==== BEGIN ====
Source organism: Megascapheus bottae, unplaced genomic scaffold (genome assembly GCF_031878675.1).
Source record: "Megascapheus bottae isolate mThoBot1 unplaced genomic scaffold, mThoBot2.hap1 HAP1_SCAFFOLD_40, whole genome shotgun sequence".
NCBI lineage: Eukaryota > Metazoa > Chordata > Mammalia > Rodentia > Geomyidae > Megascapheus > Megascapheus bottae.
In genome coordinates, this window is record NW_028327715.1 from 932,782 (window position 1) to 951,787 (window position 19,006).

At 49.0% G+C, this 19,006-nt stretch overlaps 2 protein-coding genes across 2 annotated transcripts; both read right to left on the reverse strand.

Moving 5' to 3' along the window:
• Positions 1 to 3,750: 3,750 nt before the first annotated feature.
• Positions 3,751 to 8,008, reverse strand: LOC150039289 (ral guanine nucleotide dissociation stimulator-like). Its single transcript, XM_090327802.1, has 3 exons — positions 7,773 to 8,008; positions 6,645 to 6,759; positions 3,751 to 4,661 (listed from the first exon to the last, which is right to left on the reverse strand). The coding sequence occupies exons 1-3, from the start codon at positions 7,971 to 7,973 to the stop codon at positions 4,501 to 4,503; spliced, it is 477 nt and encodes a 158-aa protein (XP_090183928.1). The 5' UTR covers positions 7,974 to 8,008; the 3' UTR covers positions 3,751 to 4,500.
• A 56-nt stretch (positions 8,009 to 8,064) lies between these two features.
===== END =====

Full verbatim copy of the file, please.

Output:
Source organism: Megascapheus bottae, unplaced genomic scaffold (genome assembly GCF_031878675.1).
Source record: "Megascapheus bottae isolate mThoBot1 unplaced genomic scaffold, mThoBot2.hap1 HAP1_SCAFFOLD_40, whole genome shotgun sequence".
NCBI lineage: Eukaryota > Metazoa > Chordata > Mammalia > Rodentia > Geomyidae > Megascapheus > Megascapheus bottae.
In genome coordinates, this window is record NW_028327715.1 from 932,782 (window position 1) to 951,787 (window position 19,006).

At 49.0% G+C, this 19,006-nt stretch overlaps 2 protein-coding genes across 2 annotated transcripts; both read right to left on the reverse strand.

Moving 5' to 3' along the window:
• Positions 1 to 3,750: 3,750 nt before the first annotated feature.
• Positions 3,751 to 8,008, reverse strand: LOC150039289 (ral guanine nucleotide dissociation stimulator-like). Its single transcript, XM_090327802.1, has 3 exons — positions 7,773 to 8,008; positions 6,645 to 6,759; positions 3,751 to 4,661 (listed from the first exon to the last, which is right to left on the reverse strand). The coding sequence occupies exons 1-3, from the start codon at positions 7,971 to 7,973 to the stop codon at positions 4,501 to 4,503; spliced, it is 477 nt and encodes a 158-aa protein (XP_090183928.1). The 5' UTR covers positions 7,974 to 8,008; the 3' UTR covers positions 3,751 to 4,500.
• A 56-nt stretch (positions 8,009 to 8,064) lies between these two features.